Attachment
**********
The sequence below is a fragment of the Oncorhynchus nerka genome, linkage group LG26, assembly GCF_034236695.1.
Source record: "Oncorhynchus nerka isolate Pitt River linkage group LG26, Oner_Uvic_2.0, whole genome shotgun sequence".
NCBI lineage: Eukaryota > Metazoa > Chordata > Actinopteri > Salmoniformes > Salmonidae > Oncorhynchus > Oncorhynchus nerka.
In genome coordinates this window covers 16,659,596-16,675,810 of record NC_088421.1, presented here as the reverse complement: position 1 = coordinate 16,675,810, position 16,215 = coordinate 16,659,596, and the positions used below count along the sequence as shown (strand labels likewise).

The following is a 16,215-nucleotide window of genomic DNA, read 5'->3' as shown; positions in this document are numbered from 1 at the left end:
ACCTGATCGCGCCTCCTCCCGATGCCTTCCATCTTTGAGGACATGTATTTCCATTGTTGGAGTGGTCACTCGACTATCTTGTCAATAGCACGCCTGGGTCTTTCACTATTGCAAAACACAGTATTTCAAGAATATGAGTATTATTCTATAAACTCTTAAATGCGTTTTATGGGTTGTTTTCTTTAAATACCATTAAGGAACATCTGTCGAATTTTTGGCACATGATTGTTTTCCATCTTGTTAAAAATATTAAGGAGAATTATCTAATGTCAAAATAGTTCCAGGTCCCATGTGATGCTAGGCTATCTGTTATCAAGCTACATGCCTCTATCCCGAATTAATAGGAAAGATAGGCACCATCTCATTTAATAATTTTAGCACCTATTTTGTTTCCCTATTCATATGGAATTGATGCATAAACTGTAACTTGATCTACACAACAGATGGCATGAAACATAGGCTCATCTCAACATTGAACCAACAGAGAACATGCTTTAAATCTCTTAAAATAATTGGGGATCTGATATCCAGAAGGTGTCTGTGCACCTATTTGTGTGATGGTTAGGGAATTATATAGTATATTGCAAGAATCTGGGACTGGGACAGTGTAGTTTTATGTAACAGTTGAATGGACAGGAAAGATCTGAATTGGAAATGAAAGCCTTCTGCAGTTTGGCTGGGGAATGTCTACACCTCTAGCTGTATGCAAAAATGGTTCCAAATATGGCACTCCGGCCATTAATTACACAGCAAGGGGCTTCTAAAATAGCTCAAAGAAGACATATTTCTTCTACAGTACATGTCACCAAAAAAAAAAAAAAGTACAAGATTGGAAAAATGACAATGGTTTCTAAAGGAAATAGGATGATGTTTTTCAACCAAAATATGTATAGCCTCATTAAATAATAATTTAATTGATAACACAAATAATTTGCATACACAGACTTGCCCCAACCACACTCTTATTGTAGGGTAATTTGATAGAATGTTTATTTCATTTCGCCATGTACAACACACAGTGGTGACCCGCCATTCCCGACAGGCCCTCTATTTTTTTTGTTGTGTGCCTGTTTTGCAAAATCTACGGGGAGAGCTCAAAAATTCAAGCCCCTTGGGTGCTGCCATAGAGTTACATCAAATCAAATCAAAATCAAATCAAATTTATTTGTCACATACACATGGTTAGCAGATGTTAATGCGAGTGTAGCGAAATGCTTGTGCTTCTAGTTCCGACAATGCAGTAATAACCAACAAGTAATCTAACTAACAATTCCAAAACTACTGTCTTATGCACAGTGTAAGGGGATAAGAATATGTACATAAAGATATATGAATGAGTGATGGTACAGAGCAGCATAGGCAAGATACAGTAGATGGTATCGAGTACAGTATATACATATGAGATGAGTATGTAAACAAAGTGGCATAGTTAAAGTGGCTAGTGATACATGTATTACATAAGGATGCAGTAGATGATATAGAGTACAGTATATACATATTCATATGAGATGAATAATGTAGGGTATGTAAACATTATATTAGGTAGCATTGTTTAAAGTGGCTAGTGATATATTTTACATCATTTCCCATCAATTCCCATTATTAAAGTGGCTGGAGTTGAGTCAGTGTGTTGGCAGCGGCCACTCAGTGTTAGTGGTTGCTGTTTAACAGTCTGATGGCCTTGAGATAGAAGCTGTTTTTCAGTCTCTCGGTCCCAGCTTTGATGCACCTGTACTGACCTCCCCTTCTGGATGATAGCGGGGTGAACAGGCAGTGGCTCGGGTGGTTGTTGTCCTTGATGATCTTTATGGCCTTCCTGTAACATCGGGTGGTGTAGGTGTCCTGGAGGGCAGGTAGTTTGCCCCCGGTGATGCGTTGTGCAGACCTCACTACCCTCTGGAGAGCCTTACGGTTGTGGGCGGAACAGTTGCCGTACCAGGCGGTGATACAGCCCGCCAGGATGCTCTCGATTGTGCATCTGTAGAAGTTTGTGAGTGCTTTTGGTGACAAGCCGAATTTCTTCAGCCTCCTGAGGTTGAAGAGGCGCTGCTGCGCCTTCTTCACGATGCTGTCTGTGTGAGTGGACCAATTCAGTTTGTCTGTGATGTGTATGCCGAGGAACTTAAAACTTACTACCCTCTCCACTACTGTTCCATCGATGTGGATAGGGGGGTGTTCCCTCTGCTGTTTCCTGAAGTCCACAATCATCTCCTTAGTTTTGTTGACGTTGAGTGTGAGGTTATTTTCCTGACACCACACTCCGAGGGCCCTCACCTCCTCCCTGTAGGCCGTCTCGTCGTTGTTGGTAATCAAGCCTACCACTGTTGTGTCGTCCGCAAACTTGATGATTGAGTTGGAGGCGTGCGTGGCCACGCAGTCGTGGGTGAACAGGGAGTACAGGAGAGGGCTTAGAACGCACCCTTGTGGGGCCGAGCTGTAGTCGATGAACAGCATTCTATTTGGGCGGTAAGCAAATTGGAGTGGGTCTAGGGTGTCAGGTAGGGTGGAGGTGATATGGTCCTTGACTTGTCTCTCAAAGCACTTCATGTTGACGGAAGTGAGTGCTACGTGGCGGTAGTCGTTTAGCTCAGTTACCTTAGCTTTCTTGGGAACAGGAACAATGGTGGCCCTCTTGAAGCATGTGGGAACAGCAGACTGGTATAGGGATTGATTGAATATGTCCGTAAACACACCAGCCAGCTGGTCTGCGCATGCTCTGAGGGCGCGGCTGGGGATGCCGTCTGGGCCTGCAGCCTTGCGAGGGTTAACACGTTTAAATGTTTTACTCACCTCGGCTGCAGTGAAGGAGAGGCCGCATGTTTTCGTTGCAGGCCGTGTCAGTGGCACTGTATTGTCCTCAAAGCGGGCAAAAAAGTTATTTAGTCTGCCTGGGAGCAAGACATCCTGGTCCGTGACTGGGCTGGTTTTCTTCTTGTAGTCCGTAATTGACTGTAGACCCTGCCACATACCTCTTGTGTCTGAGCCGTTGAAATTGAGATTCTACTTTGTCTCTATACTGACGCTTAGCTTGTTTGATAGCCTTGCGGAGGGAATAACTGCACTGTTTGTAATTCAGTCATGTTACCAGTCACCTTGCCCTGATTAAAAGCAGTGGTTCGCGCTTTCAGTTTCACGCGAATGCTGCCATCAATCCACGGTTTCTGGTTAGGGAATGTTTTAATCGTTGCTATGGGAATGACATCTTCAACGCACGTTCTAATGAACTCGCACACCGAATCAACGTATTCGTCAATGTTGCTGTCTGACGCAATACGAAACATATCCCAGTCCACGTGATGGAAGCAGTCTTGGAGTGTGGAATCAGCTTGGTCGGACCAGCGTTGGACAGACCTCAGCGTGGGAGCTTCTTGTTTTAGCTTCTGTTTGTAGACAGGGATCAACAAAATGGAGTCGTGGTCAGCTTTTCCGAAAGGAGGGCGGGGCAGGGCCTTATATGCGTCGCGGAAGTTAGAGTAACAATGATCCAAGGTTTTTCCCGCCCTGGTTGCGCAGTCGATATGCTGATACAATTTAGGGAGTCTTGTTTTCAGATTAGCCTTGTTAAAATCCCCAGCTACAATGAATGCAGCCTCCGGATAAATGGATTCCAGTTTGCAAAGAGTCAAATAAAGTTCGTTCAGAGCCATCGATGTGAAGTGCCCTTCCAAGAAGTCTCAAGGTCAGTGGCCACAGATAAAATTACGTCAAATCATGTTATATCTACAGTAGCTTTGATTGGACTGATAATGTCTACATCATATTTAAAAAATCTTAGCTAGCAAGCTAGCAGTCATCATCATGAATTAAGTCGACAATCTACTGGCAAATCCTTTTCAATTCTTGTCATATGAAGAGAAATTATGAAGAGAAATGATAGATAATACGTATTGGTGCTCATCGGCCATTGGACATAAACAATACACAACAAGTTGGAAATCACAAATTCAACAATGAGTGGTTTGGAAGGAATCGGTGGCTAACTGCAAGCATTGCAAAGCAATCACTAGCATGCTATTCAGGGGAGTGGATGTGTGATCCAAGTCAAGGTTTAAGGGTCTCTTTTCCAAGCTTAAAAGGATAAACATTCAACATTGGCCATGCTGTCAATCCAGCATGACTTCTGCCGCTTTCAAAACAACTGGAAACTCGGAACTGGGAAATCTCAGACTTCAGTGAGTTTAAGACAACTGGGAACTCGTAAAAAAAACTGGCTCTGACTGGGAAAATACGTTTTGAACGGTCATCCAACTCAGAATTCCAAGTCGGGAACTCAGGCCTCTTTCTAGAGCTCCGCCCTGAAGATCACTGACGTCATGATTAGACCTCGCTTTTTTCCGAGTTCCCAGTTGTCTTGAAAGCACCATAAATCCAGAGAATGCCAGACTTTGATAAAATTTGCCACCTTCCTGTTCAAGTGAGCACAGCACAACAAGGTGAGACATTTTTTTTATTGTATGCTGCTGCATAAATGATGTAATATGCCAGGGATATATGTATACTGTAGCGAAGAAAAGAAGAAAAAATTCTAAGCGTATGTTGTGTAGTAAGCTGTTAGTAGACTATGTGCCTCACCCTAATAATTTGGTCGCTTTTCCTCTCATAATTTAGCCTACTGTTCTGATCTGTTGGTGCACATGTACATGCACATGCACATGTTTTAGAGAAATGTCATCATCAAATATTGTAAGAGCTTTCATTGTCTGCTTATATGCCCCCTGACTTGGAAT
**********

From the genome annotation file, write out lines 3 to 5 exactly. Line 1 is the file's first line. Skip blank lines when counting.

NCBI lineage: Eukaryota > Metazoa > Chordata > Actinopteri > Salmoniformes > Salmonidae > Oncorhynchus > Oncorhynchus nerka.
In genome coordinates this window covers 16,659,596-16,675,810 of record NC_088421.1, presented here as the reverse complement: position 1 = coordinate 16,675,810, position 16,215 = coordinate 16,659,596, and the positions used below count along the sequence as shown (strand labels likewise).

The following is a 16,215-nucleotide window of genomic DNA, read 5'->3' as shown; positions in this document are numbered from 1 at the left end: